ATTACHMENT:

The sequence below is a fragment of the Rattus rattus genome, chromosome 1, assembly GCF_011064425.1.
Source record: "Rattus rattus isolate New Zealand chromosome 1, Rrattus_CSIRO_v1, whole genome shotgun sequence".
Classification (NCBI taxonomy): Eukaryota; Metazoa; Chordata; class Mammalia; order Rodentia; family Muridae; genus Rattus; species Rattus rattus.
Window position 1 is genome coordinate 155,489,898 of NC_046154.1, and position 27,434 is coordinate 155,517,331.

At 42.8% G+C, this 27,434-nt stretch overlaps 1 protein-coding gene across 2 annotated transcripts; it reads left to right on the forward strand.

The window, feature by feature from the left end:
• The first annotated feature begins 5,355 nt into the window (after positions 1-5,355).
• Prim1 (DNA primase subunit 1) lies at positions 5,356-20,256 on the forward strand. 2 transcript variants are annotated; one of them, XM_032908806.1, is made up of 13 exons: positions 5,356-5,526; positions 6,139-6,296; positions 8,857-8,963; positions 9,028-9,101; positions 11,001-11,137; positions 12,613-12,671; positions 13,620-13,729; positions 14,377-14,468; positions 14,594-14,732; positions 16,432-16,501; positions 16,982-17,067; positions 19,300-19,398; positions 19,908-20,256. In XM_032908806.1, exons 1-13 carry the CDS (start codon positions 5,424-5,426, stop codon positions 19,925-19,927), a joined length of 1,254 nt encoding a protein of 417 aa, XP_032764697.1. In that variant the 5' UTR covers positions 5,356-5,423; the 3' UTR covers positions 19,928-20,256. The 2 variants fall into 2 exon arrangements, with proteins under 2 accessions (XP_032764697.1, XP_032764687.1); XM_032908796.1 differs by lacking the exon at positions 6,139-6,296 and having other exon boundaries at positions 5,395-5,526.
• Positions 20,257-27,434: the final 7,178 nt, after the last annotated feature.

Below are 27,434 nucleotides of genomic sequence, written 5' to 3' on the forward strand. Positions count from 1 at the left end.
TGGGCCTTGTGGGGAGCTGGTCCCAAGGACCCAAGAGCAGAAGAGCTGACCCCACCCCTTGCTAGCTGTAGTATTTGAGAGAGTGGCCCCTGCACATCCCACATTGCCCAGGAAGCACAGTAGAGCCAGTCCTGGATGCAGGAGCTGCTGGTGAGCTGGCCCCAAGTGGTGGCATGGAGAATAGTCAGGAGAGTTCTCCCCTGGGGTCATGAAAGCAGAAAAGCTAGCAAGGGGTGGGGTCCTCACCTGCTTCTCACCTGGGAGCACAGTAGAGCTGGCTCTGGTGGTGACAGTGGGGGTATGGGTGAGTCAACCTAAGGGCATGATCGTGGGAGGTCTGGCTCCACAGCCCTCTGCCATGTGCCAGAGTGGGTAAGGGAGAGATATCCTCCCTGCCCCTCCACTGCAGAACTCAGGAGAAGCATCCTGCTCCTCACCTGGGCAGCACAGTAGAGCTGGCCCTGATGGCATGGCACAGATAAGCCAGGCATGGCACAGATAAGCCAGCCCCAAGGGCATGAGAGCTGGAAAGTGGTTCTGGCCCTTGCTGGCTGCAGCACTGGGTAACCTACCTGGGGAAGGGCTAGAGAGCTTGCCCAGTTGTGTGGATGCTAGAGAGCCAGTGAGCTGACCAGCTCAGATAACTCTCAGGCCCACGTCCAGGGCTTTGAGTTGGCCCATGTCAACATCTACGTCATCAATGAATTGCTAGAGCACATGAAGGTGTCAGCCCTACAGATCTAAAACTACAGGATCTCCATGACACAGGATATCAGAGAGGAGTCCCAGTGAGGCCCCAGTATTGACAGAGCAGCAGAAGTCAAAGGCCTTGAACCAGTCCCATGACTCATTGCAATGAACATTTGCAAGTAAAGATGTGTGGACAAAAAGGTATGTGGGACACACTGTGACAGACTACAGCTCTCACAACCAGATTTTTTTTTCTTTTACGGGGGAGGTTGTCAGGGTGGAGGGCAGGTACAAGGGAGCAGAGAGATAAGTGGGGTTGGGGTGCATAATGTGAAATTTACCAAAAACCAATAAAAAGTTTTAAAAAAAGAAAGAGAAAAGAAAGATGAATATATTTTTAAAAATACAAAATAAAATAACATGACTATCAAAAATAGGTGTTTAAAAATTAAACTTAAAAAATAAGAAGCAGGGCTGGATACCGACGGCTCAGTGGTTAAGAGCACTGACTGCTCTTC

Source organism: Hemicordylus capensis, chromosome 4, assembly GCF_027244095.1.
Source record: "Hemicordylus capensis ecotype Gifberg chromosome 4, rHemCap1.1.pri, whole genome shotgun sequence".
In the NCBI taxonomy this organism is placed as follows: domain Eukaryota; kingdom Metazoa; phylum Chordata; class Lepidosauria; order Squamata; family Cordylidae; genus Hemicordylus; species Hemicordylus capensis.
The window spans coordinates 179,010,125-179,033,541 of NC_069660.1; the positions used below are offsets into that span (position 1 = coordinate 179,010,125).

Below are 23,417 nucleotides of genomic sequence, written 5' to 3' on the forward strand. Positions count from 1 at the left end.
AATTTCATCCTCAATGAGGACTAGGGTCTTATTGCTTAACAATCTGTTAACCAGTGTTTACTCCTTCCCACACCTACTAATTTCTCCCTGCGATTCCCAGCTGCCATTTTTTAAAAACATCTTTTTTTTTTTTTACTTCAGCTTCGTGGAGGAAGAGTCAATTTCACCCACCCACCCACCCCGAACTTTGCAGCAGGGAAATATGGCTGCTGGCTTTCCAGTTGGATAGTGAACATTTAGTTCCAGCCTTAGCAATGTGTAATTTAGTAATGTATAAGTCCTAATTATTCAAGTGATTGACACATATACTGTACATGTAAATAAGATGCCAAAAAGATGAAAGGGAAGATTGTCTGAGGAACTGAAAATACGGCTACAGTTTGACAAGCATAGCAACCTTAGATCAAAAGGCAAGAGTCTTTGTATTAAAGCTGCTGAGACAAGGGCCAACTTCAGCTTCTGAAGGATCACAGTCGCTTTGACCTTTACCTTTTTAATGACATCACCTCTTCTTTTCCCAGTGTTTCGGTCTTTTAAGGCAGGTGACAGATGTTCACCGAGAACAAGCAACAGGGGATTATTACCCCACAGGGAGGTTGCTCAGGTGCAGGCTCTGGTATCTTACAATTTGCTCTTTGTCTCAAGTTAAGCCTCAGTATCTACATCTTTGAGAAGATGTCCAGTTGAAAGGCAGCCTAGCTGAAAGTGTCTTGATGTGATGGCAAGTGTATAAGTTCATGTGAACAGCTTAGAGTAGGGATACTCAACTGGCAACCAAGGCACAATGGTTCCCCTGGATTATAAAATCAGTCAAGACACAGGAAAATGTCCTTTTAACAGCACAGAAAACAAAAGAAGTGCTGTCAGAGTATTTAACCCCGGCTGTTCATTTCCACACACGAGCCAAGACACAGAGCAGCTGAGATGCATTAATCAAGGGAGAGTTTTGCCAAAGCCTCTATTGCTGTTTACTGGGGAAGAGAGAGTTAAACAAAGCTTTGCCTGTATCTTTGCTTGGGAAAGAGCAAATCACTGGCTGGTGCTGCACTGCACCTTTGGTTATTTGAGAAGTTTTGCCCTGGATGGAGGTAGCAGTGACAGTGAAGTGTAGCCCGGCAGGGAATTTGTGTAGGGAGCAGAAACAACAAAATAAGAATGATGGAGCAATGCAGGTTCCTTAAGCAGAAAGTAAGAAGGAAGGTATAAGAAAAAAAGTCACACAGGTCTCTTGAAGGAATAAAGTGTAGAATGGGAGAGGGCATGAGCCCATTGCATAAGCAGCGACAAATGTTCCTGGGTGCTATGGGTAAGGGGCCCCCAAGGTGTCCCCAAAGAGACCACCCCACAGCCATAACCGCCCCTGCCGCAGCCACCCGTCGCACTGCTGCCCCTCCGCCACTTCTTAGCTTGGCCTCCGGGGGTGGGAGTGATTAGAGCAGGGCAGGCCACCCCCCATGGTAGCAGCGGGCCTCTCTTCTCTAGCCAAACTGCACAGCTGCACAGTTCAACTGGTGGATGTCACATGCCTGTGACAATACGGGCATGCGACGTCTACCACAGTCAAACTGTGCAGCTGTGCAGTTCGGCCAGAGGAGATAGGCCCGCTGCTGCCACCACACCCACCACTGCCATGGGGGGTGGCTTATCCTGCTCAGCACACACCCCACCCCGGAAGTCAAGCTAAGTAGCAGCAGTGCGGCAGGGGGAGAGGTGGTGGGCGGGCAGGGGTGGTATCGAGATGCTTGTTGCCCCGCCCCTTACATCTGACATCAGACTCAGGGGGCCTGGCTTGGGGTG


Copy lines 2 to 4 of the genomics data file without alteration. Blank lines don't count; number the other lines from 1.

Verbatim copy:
Source record: "Rattus rattus isolate New Zealand chromosome 1, Rrattus_CSIRO_v1, whole genome shotgun sequence".
Classification (NCBI taxonomy): Eukaryota; Metazoa; Chordata; class Mammalia; order Rodentia; family Muridae; genus Rattus; species Rattus rattus.
Window position 1 is genome coordinate 155,489,898 of NC_046154.1, and position 27,434 is coordinate 155,517,331.